12 Respiratory Exchange Ratio The ratio between CO 2 released (VCO 2 ) and oxygen consumed (VO 2 ) RER = VCO 2 / VO 2 The RER value at rest is usually 0.78 to

13 RER: Determining Substrate Utilization Carbohydrate 6 O 2 + C 6 H 12 O 6 → 6 CO H 2 O + 38 ATP RER = VCO 2 / VO 2 = 6 CO 2 / 6 O 2 = 1.0 Fat C 16 H 32 O O 2 → 16 CO H 2 O ATP RER = VCO 2 / VO 2 = 16 CO 2 / 23 O 2 =

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15 Measurements of Energy Expenditure Carbon 13 is infused and selectively traced to determine the isotopes’ distribution and movement Doubly labeled water is ingested, and the rate at which the substance leaves the body is monitored in urine, saliva, and blood and is used to calculate how much CO 2 is produced, which can be converted into energy expenditure

16 Calorimetry Key Points Direct calorimetry involves using a large chamber to directly measure heat production by the body Indirect calorimetry involves measuring O 2 consumption and CO 2 production RER at rest = 0.78 to 0.80 RER oxidation of fat = 0.70 RER oxidation of carbohydrate = 1.0 Isotopes can be used to determine metabolic rate over long periods of time

17 Resting Metabolic Rate (RMR) RMR is the minimum amount of energy required by the body to sustain basic cellular function –Fat-free mass –Body surface area –Ranges from 1,100 to 2,500 kcal/day –When activity is added, daily caloric expenditure is 1,700 to 3,100 kcal/day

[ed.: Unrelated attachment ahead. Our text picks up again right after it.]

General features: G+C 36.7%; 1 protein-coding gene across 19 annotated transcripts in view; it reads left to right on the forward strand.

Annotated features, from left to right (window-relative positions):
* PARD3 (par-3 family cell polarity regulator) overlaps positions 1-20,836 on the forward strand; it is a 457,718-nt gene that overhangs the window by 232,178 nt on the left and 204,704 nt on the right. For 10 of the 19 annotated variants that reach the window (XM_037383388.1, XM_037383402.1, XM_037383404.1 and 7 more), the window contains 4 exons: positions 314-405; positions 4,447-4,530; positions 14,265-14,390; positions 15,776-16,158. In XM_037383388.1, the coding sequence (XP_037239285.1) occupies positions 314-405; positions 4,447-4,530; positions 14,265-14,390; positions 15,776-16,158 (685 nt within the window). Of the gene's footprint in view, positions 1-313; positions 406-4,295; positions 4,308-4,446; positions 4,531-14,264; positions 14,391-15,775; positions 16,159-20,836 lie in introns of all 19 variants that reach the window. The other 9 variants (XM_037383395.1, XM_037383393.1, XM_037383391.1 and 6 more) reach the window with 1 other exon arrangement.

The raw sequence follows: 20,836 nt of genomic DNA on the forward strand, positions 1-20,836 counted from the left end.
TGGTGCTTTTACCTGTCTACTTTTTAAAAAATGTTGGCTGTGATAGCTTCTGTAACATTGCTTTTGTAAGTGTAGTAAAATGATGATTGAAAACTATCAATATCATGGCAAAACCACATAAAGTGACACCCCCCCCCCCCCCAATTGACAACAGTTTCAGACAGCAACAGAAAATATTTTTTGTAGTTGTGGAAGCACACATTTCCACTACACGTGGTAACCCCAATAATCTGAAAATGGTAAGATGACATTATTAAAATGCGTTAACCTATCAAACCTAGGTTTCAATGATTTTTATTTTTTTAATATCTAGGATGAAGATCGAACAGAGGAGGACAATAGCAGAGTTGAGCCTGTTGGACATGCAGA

18 Factors That Affect RMR Age: RMR gradually decreases with age, generally because of a decrease in fat-free mass Body temperature: RMR increases with increasing temperature Psychological stress: Stress increases activity of the sympathetic nervous system Hormones: Thyroxine from the thyroid gland and epinephrine from the adrenal medulla both increase RMR

19 Metabolic Rate During Submaximal Exercise Metabolism increases in direct proportion to the increase in exercise intensity During exercise at a constant power output (work rate) VO 2 increases from its resting value to a steady-state value within 1-2 minutes There is a linear increase in the VO 2 with increases in power output (work rate)..

20 Increase in Oxygen Uptake with Increasing Power Output Reprinted, by permission, from G.A. Gaesser and D.C. Poole, 1996, “The slow component of oxygen uptake kinetics in humans,” Exercise and Sport Sciences Reviews 24: 36.

21 Increase in Oxygen Uptake with Increasing Power Output Reprinted, by permission, from G.A. Gaesser and D.C. Poole, 1996, “The slow component of oxygen uptake kinetics in humans,” Exercise and Sport Sciences Reviews 24: 36.